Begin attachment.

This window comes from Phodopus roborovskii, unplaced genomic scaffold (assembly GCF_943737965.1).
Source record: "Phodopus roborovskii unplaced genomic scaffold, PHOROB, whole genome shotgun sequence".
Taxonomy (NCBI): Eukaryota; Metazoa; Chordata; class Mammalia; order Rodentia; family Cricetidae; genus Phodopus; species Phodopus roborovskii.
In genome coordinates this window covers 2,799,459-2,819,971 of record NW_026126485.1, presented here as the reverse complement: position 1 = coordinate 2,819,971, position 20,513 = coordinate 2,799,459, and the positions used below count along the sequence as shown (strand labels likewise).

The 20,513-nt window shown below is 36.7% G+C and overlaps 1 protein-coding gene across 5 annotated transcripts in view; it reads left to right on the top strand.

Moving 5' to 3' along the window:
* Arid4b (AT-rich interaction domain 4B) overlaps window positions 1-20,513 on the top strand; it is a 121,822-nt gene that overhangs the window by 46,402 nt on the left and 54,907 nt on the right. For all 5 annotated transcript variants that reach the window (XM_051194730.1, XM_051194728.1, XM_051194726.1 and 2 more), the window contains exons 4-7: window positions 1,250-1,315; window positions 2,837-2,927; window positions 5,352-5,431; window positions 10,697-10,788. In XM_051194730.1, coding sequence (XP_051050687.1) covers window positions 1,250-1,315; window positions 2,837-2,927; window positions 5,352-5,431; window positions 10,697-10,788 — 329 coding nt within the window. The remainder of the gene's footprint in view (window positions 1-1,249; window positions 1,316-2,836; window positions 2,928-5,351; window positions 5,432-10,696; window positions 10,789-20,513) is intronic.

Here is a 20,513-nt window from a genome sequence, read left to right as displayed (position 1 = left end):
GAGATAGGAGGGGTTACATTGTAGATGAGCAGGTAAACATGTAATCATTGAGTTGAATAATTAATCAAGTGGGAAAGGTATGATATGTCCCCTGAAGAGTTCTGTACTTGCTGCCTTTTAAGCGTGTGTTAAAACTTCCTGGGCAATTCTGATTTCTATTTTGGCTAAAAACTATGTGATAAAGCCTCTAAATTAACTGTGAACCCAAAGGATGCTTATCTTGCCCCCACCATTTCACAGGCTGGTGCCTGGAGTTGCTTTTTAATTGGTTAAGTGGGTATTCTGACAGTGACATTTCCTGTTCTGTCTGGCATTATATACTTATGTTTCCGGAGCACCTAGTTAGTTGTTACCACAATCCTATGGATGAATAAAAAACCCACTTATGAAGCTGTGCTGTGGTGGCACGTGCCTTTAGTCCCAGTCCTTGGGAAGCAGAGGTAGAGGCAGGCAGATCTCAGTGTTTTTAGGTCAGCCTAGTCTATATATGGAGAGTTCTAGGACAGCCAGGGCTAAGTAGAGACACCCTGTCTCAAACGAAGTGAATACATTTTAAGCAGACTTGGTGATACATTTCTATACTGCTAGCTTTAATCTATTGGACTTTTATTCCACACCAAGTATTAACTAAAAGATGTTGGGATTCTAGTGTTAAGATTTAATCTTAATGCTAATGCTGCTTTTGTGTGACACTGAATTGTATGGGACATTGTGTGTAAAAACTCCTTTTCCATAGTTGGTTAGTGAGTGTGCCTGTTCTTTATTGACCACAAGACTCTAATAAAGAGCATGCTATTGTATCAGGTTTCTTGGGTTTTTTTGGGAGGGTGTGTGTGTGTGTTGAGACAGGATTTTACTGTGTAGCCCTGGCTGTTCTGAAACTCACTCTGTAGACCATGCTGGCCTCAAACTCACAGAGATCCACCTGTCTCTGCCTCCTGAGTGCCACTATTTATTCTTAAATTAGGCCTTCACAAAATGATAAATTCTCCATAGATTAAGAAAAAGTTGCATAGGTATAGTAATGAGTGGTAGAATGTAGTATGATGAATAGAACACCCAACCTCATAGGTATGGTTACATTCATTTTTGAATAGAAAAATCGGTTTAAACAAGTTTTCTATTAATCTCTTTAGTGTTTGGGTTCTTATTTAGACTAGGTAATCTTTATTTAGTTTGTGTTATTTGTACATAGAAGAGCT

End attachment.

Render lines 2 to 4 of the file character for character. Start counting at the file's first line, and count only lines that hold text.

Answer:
Source record: "Phodopus roborovskii unplaced genomic scaffold, PHOROB, whole genome shotgun sequence".
Taxonomy (NCBI): Eukaryota; Metazoa; Chordata; class Mammalia; order Rodentia; family Cricetidae; genus Phodopus; species Phodopus roborovskii.
In genome coordinates this window covers 2,799,459-2,819,971 of record NW_026126485.1, presented here as the reverse complement: position 1 = coordinate 2,819,971, position 20,513 = coordinate 2,799,459, and the positions used below count along the sequence as shown (strand labels likewise).